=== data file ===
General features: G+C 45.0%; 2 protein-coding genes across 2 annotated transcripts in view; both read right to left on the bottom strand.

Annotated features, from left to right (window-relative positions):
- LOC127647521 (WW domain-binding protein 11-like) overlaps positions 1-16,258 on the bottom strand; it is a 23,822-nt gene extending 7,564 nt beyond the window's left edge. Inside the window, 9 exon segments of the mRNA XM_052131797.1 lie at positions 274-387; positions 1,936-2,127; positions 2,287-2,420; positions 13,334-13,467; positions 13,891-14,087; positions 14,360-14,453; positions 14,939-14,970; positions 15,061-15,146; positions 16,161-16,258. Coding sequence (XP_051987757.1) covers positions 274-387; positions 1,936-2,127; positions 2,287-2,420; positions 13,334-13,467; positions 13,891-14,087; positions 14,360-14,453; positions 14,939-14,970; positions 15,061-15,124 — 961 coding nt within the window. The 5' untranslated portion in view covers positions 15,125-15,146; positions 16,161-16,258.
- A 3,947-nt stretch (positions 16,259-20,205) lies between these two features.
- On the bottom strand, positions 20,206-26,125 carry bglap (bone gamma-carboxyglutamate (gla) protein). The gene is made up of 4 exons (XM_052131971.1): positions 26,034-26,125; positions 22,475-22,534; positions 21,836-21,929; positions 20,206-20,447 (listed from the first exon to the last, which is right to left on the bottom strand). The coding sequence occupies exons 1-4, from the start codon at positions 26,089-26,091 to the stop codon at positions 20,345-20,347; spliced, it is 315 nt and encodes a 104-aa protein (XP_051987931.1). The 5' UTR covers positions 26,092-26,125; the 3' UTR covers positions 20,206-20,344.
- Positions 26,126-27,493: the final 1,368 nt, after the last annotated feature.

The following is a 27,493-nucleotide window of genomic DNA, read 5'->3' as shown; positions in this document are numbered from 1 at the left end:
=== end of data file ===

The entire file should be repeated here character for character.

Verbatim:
General features: G+C 45.0%; 2 protein-coding genes across 2 annotated transcripts in view; both read right to left on the bottom strand.

Annotated features, from left to right (window-relative positions):
- LOC127647521 (WW domain-binding protein 11-like) overlaps positions 1-16,258 on the bottom strand; it is a 23,822-nt gene extending 7,564 nt beyond the window's left edge. Inside the window, 9 exon segments of the mRNA XM_052131797.1 lie at positions 274-387; positions 1,936-2,127; positions 2,287-2,420; positions 13,334-13,467; positions 13,891-14,087; positions 14,360-14,453; positions 14,939-14,970; positions 15,061-15,146; positions 16,161-16,258. Coding sequence (XP_051987757.1) covers positions 274-387; positions 1,936-2,127; positions 2,287-2,420; positions 13,334-13,467; positions 13,891-14,087; positions 14,360-14,453; positions 14,939-14,970; positions 15,061-15,124 — 961 coding nt within the window. The 5' untranslated portion in view covers positions 15,125-15,146; positions 16,161-16,258.
- A 3,947-nt stretch (positions 16,259-20,205) lies between these two features.
- On the bottom strand, positions 20,206-26,125 carry bglap (bone gamma-carboxyglutamate (gla) protein). The gene is made up of 4 exons (XM_052131971.1): positions 26,034-26,125; positions 22,475-22,534; positions 21,836-21,929; positions 20,206-20,447 (listed from the first exon to the last, which is right to left on the bottom strand). The coding sequence occupies exons 1-4, from the start codon at positions 26,089-26,091 to the stop codon at positions 20,345-20,347; spliced, it is 315 nt and encodes a 104-aa protein (XP_051987931.1). The 5' UTR covers positions 26,092-26,125; the 3' UTR covers positions 20,206-20,344.
- Positions 26,126-27,493: the final 1,368 nt, after the last annotated feature.

The following is a 27,493-nucleotide window of genomic DNA, read 5'->3' as shown; positions in this document are numbered from 1 at the left end: